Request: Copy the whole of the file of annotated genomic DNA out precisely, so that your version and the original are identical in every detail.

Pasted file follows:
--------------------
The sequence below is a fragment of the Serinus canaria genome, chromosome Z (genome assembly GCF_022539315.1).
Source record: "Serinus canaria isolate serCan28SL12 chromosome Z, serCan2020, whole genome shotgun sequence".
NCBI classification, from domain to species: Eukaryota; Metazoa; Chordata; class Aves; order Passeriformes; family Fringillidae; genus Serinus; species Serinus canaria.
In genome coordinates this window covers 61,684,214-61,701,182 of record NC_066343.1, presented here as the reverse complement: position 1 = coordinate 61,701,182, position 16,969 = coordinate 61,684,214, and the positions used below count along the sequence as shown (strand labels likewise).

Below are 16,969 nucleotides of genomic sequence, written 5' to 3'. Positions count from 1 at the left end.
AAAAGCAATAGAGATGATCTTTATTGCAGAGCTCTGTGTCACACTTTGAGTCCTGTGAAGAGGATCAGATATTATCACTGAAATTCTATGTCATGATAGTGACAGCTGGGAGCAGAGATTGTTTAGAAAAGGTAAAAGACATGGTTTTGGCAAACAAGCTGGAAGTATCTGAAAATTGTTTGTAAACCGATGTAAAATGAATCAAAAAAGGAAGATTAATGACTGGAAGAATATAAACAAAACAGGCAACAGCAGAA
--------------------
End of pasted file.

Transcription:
The sequence below is a fragment of the Serinus canaria genome, chromosome Z (genome assembly GCF_022539315.1).
Source record: "Serinus canaria isolate serCan28SL12 chromosome Z, serCan2020, whole genome shotgun sequence".
NCBI classification, from domain to species: Eukaryota; Metazoa; Chordata; class Aves; order Passeriformes; family Fringillidae; genus Serinus; species Serinus canaria.
In genome coordinates this window covers 61,684,214-61,701,182 of record NC_066343.1, presented here as the reverse complement: position 1 = coordinate 61,701,182, position 16,969 = coordinate 61,684,214, and the positions used below count along the sequence as shown (strand labels likewise).

Below are 16,969 nucleotides of genomic sequence, written 5' to 3'. Positions count from 1 at the left end.
AAAAGCAATAGAGATGATCTTTATTGCAGAGCTCTGTGTCACACTTTGAGTCCTGTGAAGAGGATCAGATATTATCACTGAAATTCTATGTCATGATAGTGACAGCTGGGAGCAGAGATTGTTTAGAAAAGGTAAAAGACATGGTTTTGGCAAACAAGCTGGAAGTATCTGAAAATTGTTTGTAAACCGATGTAAAATGAATCAAAAAAGGAAGATTAATGACTGGAAGAATATAAACAAAACAGGCAACAGCAGAA